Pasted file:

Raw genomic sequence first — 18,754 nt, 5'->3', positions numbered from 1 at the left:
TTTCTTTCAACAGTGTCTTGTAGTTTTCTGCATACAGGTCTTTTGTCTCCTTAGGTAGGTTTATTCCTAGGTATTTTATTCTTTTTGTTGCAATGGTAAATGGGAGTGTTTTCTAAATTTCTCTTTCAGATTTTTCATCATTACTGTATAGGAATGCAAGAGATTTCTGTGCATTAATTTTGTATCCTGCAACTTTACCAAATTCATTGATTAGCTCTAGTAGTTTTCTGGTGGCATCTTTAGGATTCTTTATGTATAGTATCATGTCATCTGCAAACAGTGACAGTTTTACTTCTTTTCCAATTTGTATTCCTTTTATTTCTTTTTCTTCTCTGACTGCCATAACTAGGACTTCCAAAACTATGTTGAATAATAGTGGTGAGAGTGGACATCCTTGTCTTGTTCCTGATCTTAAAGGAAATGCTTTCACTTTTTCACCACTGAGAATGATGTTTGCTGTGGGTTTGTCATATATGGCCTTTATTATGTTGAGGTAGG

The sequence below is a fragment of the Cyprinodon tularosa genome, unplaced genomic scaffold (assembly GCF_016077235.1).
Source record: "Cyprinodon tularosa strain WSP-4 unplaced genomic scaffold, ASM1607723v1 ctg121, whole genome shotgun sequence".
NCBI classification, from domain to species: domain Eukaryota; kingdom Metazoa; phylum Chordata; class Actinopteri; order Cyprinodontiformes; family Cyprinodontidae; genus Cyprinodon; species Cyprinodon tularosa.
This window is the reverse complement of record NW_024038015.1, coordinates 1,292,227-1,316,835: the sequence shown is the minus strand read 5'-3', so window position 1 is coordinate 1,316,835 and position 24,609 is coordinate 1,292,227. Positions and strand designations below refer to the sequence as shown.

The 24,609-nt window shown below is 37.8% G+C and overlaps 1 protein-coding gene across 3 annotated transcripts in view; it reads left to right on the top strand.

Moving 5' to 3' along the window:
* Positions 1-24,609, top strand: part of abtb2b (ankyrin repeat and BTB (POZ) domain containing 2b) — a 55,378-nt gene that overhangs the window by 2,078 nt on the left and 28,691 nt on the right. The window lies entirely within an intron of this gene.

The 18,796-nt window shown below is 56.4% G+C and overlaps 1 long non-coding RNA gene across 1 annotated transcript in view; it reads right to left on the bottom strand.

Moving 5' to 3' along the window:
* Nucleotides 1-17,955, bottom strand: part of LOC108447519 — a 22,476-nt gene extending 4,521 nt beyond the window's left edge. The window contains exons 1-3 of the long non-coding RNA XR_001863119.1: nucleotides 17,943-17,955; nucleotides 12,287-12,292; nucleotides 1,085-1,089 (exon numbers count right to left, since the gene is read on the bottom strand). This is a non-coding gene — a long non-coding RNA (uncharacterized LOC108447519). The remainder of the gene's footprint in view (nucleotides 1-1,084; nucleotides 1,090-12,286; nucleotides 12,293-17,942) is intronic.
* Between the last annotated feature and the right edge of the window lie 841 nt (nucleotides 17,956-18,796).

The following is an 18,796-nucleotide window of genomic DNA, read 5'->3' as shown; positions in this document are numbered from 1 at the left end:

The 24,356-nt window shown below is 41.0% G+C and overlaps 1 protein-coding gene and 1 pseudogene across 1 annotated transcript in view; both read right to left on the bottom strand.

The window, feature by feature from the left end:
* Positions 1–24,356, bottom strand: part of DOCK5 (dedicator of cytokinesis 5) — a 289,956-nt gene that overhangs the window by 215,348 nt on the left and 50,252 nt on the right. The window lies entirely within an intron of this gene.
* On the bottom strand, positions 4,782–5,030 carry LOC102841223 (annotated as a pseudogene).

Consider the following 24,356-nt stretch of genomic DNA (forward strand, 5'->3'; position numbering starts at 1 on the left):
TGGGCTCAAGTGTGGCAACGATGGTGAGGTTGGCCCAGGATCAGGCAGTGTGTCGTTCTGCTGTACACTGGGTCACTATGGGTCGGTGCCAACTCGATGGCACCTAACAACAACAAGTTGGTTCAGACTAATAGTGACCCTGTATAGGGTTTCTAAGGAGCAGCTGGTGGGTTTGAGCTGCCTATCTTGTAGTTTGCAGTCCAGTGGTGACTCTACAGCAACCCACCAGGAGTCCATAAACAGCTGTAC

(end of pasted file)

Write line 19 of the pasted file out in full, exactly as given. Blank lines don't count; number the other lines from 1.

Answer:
Consider the following 24,356-nt stretch of genomic DNA (forward strand, 5'->3'; position numbering starts at 1 on the left):